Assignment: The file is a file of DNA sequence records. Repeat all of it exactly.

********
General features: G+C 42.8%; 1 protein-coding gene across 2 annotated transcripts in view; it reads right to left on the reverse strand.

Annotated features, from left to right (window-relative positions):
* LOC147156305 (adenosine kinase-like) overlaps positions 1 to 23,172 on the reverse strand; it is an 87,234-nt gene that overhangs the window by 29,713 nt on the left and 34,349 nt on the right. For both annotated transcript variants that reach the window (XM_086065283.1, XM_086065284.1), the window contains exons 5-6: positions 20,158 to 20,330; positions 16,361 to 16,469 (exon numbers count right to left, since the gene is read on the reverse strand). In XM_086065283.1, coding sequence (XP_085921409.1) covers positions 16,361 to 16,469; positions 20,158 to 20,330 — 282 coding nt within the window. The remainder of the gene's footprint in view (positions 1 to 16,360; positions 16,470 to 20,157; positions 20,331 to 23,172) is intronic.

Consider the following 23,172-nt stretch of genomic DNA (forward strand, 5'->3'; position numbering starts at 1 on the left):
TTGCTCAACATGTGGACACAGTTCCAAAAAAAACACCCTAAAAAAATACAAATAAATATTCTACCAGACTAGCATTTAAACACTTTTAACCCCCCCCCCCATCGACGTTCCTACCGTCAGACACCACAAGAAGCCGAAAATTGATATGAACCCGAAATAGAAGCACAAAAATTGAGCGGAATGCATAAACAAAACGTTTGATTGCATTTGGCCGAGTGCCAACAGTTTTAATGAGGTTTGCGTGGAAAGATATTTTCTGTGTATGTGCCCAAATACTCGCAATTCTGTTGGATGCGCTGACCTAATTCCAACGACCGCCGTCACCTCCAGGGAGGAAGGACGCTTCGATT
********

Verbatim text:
General features: G+C 42.8%; 1 protein-coding gene across 2 annotated transcripts in view; it reads right to left on the reverse strand.

Annotated features, from left to right (window-relative positions):
* LOC147156305 (adenosine kinase-like) overlaps positions 1 to 23,172 on the reverse strand; it is an 87,234-nt gene that overhangs the window by 29,713 nt on the left and 34,349 nt on the right. For both annotated transcript variants that reach the window (XM_086065283.1, XM_086065284.1), the window contains exons 5-6: positions 20,158 to 20,330; positions 16,361 to 16,469 (exon numbers count right to left, since the gene is read on the reverse strand). In XM_086065283.1, coding sequence (XP_085921409.1) covers positions 16,361 to 16,469; positions 20,158 to 20,330 — 282 coding nt within the window. The remainder of the gene's footprint in view (positions 1 to 16,360; positions 16,470 to 20,157; positions 20,331 to 23,172) is intronic.

Consider the following 23,172-nt stretch of genomic DNA (forward strand, 5'->3'; position numbering starts at 1 on the left):
TTGCTCAACATGTGGACACAGTTCCAAAAAAAACACCCTAAAAAAATACAAATAAATATTCTACCAGACTAGCATTTAAACACTTTTAACCCCCCCCCCCATCGACGTTCCTACCGTCAGACACCACAAGAAGCCGAAAATTGATATGAACCCGAAATAGAAGCACAAAAATTGAGCGGAATGCATAAACAAAACGTTTGATTGCATTTGGCCGAGTGCCAACAGTTTTAATGAGGTTTGCGTGGAAAGATATTTTCTGTGTATGTGCCCAAATACTCGCAATTCTGTTGGATGCGCTGACCTAATTCCAACGACCGCCGTCACCTCCAGGGAGGAAGGACGCTTCGATT